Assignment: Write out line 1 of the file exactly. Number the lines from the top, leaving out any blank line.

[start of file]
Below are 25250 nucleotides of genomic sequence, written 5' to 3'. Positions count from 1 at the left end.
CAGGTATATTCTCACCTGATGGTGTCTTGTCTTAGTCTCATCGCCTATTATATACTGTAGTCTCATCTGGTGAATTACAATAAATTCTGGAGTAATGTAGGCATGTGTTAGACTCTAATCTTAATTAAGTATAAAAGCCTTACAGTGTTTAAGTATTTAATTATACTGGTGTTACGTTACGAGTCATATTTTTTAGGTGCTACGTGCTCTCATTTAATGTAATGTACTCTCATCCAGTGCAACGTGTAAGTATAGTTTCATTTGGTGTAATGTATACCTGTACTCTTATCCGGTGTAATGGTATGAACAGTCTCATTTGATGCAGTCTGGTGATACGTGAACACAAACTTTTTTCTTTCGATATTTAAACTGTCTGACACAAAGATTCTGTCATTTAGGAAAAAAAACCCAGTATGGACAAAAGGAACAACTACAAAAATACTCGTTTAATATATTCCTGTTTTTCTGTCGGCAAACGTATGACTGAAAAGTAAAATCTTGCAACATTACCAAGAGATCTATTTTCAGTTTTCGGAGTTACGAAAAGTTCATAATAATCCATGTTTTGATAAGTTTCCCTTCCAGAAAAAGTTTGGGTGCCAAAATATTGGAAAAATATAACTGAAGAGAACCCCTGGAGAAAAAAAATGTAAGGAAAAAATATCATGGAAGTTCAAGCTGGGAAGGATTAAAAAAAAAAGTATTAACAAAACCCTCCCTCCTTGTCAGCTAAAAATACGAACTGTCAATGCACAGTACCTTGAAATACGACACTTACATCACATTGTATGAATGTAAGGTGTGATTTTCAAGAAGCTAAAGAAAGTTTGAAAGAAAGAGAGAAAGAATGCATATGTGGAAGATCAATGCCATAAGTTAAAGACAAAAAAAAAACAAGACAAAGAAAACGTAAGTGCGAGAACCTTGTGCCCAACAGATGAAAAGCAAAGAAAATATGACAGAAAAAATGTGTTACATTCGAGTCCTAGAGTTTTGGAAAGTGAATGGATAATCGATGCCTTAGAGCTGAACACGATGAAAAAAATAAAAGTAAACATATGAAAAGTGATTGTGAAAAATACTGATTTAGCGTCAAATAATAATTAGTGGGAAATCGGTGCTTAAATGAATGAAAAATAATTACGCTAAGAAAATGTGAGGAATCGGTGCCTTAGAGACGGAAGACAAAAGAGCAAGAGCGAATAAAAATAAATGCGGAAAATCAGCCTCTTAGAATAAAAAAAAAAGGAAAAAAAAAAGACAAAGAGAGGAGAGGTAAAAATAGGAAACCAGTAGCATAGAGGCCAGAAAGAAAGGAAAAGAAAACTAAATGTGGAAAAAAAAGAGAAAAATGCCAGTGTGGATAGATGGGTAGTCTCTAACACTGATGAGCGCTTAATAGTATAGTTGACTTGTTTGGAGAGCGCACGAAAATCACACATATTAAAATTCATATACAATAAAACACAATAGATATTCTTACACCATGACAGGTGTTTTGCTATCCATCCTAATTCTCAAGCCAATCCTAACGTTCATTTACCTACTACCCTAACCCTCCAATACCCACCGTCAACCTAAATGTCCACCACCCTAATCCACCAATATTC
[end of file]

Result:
Below are 25250 nucleotides of genomic sequence, written 5' to 3'. Positions count from 1 at the left end.